The object of the invention is to improve the stability of the thin-film stacks of the abovementioned structure against moisture and against chemical attack, without this improvement being too penalizing in terms of cost.
According to the invention, the object is achieved in that the film placed directly below and/or above the metal film with properties in the infrared contains at least one of the metals Pd, Au, Ir, Pt and Rh.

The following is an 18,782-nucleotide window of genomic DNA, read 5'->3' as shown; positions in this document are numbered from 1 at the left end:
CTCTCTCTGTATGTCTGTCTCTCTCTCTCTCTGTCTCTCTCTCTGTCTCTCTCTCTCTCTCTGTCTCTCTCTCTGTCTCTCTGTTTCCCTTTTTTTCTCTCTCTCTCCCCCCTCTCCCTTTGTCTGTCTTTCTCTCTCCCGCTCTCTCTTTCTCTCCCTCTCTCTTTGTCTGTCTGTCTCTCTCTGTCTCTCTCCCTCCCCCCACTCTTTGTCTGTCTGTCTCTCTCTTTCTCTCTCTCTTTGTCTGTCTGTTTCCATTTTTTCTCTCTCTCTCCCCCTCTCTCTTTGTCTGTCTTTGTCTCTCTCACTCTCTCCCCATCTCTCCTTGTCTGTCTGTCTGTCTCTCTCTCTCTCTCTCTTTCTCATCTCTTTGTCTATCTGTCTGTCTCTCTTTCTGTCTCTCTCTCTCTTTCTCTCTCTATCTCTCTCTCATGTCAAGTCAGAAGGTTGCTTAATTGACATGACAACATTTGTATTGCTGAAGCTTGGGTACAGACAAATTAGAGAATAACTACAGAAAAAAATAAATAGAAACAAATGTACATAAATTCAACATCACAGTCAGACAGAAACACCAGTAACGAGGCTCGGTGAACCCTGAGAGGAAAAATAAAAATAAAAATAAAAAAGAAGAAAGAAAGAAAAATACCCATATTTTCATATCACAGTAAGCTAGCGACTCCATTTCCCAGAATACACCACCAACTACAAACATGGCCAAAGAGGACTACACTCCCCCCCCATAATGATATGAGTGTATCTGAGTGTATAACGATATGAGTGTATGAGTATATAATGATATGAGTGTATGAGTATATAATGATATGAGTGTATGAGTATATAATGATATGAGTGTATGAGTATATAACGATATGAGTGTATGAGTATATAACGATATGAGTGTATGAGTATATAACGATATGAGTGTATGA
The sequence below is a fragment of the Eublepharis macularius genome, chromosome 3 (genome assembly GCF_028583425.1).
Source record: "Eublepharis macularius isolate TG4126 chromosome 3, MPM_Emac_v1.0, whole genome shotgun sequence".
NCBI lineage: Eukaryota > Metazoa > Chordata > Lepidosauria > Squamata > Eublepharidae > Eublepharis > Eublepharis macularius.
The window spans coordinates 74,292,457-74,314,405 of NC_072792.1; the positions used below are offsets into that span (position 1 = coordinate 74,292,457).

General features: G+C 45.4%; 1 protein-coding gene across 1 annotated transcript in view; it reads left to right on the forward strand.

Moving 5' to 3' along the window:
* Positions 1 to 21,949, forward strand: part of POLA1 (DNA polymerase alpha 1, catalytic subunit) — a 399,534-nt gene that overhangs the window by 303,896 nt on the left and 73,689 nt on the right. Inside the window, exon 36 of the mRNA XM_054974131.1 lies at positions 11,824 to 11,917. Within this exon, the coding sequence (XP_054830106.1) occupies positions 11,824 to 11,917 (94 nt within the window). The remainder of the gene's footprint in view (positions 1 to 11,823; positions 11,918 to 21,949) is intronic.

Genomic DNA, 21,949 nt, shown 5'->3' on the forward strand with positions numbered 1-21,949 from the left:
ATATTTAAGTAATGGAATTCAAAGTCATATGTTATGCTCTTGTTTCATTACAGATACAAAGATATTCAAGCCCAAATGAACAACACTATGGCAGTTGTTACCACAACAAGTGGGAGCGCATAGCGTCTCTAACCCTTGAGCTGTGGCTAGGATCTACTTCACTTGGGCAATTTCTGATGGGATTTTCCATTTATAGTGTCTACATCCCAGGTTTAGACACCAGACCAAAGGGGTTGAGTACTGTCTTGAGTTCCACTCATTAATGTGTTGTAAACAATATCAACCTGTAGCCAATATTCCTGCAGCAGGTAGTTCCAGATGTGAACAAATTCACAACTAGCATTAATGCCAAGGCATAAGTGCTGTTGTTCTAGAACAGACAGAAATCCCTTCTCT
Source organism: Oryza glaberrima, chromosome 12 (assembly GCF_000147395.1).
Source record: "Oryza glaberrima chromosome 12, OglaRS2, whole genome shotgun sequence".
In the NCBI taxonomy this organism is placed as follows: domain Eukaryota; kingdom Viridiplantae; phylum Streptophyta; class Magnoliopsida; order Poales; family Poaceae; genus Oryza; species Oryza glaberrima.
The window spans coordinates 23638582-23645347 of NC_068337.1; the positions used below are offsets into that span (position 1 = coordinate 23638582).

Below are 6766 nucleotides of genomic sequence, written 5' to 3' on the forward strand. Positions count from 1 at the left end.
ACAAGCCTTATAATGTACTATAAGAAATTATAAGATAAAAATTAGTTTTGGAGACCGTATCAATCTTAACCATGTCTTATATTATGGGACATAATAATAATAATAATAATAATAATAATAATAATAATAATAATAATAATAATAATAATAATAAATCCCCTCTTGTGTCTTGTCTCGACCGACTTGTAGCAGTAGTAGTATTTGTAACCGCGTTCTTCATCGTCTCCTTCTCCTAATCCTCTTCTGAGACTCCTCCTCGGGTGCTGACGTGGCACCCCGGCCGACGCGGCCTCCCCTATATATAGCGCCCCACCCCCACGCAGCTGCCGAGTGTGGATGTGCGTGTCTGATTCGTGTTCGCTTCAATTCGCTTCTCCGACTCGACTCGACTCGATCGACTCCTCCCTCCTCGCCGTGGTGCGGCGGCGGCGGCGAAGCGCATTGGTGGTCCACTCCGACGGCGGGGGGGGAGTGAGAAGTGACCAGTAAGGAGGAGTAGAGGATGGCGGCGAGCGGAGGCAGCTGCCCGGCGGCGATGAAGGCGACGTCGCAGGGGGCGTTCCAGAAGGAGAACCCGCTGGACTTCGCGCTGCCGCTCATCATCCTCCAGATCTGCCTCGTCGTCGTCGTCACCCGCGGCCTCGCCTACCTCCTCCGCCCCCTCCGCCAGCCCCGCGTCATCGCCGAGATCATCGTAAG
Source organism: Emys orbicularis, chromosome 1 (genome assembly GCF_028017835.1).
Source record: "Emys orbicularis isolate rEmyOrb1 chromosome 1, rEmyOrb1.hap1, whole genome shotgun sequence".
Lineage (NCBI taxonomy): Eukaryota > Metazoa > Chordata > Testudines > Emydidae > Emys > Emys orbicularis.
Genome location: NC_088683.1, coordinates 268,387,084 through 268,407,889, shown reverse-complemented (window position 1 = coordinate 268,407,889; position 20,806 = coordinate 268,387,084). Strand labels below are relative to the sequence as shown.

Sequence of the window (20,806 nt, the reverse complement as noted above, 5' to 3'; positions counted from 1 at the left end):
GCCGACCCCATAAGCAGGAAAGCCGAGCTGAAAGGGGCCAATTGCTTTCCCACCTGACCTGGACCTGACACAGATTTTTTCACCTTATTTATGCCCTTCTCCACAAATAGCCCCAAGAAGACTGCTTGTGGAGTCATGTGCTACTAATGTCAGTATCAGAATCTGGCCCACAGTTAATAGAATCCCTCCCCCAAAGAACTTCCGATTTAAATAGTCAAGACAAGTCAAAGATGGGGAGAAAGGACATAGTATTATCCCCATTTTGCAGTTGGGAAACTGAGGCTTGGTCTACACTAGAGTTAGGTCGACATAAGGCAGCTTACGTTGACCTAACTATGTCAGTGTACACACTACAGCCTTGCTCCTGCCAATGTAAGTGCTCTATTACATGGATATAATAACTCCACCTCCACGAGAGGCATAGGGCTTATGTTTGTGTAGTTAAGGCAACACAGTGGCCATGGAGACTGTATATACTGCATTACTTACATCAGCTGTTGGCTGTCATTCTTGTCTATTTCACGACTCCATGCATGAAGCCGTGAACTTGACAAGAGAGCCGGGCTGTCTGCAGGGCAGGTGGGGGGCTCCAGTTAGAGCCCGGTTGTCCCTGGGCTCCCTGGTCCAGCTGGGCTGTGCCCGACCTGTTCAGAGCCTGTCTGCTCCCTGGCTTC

The invention is based on a fact which is known to those skilled in the art, according to which the essential properties of a thin-film stack containing a metal film with properties in the infrared are, amongst other things, determined by the structure and the constitution of this metal film, and that, for this, the structure and the constitution of this metal film, and also the composition and the constitution of the film below and/or above this metal film, are of fundamental importance. It has been shown that the noble metals mentioned above exert a particularly favourable effect on the structure of the metal film with properties in the infrared which is then deposited, and more or less independently of the materials which form the film located below and/or above the metal film with properties in the infrared. Surprisingly, this favourable effect is observed even if the noble metals mentioned above are present in a relatively low quantity, for example only 0.05% by weight.